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Abstract Detail



Campanian-Maastrichtian floras on Laramidia: vegetation trends west of the seaway

Contreras, Dori L. [1], Boucher, Lisa [2].

Campanian-Maastrichtian floras on Laramidia: vegetation trends west of the seaway.

The record of Campanian-Maastrichtian floras in western North America is extensive and provides an exciting opportunity to understand the vegetation present on Laramidia before the end of the Cretaceous.  Well-preserved macrofloral and microfloral assemblages occur at a number of sites distributed from northern North America to Mexico, which include leaves, wood and reproductive organs.  A number of research groups are actively working on floras from different regions of eastern Laramidia.  Colloquium participants will share their results from accumulated research efforts within different regions as well as new discoveries and more recent collections.    Contributions will focus on local- and landscape-scale reconstructions, trends in anatomical and morphological leaf and wood traits, plant-insect interactions and paleoclimate.  These contributions will be taxonomic and ecological in nature, including interdisciplinary and quantitative approaches that integrate sedimentological, stratigraphic, and geochemical data with paleobotanical information.  By comparing such a large number of sites and specimens along eastern Laramidia, we can set the foundation to better address a number of questions and test hypotheses about Campanian-Maastrichtian floras, such as:  How does vegetation vary with geography and/or climate?  Are there taxa in common among similar settings?  Does a latitudinal gradient in abundance or diversity exist among floral assemblages?  Are there trends in leaf and wood characters in different plant groups?  What type of vegetation dominated the landscape?  Were forests open or closed canopy, and in what environments?  Is there a correlation with those trends seen in the faunal composition and diversity?   By organizing a colloquium focusing on comparing similar age floras from a diverse number of sites, we will be better able to synthesize data and significantly improve our understanding of Late Cretaceous floras.  It would also be a perfect opportunity to encourage and plan manuscript contributions for a special journal volume.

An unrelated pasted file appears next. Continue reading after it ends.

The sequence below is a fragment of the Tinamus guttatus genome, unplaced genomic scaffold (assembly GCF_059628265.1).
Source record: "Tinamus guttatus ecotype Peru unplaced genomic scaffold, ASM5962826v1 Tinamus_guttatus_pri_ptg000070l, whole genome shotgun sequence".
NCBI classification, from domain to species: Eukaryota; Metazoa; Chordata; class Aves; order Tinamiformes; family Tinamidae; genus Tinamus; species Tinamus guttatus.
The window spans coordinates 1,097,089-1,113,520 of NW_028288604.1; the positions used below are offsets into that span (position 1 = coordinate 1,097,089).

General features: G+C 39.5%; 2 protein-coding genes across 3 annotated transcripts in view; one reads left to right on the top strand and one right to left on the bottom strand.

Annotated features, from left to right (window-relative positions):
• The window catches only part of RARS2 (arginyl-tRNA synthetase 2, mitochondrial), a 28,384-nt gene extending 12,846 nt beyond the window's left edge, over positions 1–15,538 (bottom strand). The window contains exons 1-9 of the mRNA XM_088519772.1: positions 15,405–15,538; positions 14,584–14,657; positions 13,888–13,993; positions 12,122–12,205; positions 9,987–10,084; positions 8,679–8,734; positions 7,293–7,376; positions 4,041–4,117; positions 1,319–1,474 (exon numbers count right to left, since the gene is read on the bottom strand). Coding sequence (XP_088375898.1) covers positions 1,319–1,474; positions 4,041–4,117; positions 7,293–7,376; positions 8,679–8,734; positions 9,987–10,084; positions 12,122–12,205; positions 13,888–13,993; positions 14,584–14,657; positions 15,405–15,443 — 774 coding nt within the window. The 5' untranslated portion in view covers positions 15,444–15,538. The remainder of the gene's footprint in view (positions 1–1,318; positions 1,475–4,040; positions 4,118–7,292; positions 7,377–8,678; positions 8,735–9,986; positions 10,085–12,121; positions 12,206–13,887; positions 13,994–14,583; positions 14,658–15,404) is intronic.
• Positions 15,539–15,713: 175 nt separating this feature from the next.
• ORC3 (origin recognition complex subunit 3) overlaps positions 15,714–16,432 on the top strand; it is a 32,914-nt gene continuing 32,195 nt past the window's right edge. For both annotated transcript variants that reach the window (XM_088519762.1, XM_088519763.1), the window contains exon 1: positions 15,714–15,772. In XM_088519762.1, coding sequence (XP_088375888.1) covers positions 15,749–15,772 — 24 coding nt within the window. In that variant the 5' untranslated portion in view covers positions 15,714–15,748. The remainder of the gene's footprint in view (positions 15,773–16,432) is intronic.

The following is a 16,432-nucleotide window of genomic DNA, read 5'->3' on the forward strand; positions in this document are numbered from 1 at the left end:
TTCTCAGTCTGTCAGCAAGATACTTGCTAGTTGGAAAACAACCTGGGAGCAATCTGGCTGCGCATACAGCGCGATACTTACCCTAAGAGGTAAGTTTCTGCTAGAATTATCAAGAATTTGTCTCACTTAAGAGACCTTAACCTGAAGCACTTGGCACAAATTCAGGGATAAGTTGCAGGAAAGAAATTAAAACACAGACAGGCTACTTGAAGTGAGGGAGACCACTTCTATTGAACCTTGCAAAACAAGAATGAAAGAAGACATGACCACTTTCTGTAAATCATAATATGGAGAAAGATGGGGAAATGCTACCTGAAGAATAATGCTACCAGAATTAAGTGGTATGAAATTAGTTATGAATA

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1 - University of California Berkeley
2 - University Of Texas At Austin, Department Of Biology, 110 Inner Campus Drive F0404, Austin, TX, 78712-1711, USA, 402-850-8901

Keywords:
none specified

Presentation Type: Colloquium Presentations
Number:
Abstract ID:17
Candidate for Awards:None


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